“I don’t understand how a woman can care so much about seeing pretty dresses,” he said, not unkindly, but with a slight inflection of amused scorn.
“No,” said his mother, “I don’t suppose you can, dear. I don’t suppose any man can.” And it was as if she regarded him from feminine heights. At that moment the longing, never quite stilled in her breast, for a daughter, a child of her own kind, who would have understood her, who would have gone with her to this wedding, and been to the full as disappointed as she was to have missed it, was strong upon her. She was very fond of her son, but at the moment she saw him with alien eyes. “No, dear, I don’t suppose you can understand,” she repeated; “you are a man.”
“If you had really cared so much, mother—if I had understood,” he said, gently, “you might have gone. You could have gone with the Egglestons.”
“There was no reason why we could not have gone by ourselves,” said she, “and sat with the invited guests, where we could have seen everything nicely, since we had an invitation.”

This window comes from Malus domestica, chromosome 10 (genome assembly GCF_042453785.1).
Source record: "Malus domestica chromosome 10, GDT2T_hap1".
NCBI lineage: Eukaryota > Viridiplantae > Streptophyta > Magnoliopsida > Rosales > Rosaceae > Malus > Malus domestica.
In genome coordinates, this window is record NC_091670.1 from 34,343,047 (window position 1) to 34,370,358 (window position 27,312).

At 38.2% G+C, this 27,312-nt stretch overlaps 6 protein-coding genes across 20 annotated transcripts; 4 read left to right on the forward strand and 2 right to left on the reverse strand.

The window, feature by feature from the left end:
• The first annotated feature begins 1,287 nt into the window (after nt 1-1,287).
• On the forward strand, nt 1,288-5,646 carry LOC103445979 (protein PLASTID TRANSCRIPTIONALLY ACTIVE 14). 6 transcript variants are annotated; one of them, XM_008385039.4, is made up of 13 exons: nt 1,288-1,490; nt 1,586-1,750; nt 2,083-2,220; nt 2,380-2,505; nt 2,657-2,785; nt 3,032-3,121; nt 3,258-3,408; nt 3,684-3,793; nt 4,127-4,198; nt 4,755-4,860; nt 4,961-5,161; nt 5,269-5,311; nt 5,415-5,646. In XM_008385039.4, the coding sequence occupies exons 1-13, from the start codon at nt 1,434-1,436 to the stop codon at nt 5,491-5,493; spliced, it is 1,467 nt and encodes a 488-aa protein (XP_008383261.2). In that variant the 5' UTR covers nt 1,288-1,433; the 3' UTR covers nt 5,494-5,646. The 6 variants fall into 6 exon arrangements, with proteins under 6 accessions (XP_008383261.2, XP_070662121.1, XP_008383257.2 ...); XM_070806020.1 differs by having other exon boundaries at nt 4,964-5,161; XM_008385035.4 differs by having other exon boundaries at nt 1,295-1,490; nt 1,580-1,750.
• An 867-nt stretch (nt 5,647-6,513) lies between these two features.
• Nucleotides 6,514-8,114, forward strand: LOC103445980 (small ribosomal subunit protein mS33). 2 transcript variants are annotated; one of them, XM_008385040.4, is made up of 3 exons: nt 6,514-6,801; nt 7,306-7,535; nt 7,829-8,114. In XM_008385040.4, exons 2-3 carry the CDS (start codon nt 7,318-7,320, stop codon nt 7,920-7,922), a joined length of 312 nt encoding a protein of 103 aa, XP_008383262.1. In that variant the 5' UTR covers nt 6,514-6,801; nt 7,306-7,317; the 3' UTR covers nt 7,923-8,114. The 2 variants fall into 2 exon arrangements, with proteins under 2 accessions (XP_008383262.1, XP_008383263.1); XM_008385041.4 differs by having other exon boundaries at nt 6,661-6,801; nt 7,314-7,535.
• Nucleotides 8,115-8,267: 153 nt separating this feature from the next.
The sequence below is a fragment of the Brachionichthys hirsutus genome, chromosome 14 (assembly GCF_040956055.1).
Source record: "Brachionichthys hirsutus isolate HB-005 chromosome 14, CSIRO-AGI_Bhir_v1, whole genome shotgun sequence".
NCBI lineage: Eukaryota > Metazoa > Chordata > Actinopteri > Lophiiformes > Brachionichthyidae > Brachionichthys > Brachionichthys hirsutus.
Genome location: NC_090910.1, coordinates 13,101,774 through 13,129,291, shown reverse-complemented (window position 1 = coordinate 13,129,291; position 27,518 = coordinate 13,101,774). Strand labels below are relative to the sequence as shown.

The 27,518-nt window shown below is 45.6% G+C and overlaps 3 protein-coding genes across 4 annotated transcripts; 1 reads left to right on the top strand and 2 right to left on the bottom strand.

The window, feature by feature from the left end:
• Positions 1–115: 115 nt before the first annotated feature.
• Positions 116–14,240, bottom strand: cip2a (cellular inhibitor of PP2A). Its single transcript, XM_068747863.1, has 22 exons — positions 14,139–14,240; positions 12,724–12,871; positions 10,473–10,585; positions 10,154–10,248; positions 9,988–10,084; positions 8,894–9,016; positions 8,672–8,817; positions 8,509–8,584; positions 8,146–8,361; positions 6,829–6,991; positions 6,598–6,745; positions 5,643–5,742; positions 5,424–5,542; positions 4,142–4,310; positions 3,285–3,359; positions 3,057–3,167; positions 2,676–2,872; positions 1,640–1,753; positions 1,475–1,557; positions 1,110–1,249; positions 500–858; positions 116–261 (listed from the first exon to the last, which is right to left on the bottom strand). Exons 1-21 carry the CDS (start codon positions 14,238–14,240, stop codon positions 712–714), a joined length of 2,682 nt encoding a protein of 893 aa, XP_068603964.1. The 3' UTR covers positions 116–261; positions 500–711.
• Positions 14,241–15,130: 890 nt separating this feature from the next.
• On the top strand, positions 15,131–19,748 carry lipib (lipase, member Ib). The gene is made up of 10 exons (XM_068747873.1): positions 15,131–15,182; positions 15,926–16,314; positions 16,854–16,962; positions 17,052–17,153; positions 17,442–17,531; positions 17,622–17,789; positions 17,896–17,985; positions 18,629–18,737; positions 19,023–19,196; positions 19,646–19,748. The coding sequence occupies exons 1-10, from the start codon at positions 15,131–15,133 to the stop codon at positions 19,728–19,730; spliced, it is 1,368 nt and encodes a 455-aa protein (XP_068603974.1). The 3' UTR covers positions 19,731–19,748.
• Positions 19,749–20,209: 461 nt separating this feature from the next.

Anderson opened his mouth to tell his mother of the true source of the invitation; then he hesitated. He had a theory that it was foolish, in view of the large alloy of bitterness in the world, to destroy the slightest element of sweet by a word. It was quite evident that his mother, for some occult reason, took pleasure in the invitation. Why destroy it? So he repeated that she might have gone, had she cared so much; and feeling that he was showing a needless humility in his own scruples, he added that he would have gone with her. Then his mother declared that she did not, after all, really care, that it was a warm night and she would have been obliged to dress, and after fanning herself a little while, went in the house and to bed, leaving him marvelling at the ways of women. The problem as to whether his mother had really wished very much to go to the wedding and whether he had been selfish and foolish in opposing her wish or not, rather agitated him for some minutes. Then he gave it up, and relegated women to a place with the fourth dimension on the shelf of his understanding. The moon was now fairly aloft, sailing triumphant in a fleet of pale gold and rosy clouds. The night was very hot, the night insects were shrieking in their persistent dissonances all over the street. Shadows waved and trembled over the field of silver radiance cast by the moon. No one passed. He could not see a window-light in any of the houses. Everybody had gone to the wedding, and the place was like a deserted village. Anderson felt unutterably lonely. He felt outside of all the happy doors and windows of life. Discontent was not his failing, but all at once the evil spirit swept over him. He seemed to realize that instead of moving in the broad highway trod by humanity he was on his own little side-path to the tomb, and injury and anger seized him. He thought of the man who